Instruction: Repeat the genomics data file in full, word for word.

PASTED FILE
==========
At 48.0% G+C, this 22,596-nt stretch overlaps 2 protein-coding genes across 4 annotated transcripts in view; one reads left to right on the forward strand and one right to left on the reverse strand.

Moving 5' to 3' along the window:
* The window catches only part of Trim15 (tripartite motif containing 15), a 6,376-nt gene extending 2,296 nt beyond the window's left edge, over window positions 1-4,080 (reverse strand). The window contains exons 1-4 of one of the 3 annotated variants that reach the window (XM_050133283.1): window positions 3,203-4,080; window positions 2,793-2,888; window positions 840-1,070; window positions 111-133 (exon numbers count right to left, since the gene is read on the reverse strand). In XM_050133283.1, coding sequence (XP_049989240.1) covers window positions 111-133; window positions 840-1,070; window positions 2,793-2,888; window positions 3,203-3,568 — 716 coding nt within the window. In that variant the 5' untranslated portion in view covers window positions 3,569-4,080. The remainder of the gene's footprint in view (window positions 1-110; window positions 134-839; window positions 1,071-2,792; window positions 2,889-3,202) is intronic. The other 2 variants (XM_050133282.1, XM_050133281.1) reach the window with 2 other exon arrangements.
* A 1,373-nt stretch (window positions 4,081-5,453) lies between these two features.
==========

At 48.0% G+C, this 22,596-nt stretch overlaps 2 protein-coding genes across 4 annotated transcripts in view; one reads left to right on the forward strand and one right to left on the reverse strand.

Moving 5' to 3' along the window:
* The window catches only part of Trim15 (tripartite motif containing 15), a 6,376-nt gene extending 2,296 nt beyond the window's left edge, over window positions 1-4,080 (reverse strand). The window contains exons 1-4 of one of the 3 annotated variants that reach the window (XM_050133283.1): window positions 3,203-4,080; window positions 2,793-2,888; window positions 840-1,070; window positions 111-133 (exon numbers count right to left, since the gene is read on the reverse strand). In XM_050133283.1, coding sequence (XP_049989240.1) covers window positions 111-133; window positions 840-1,070; window positions 2,793-2,888; window positions 3,203-3,568 — 716 coding nt within the window. In that variant the 5' untranslated portion in view covers window positions 3,569-4,080. The remainder of the gene's footprint in view (window positions 1-110; window positions 134-839; window positions 1,071-2,792; window positions 2,889-3,202) is intronic. The other 2 variants (XM_050133282.1, XM_050133281.1) reach the window with 2 other exon arrangements.
* A 1,373-nt stretch (window positions 4,081-5,453) lies between these two features.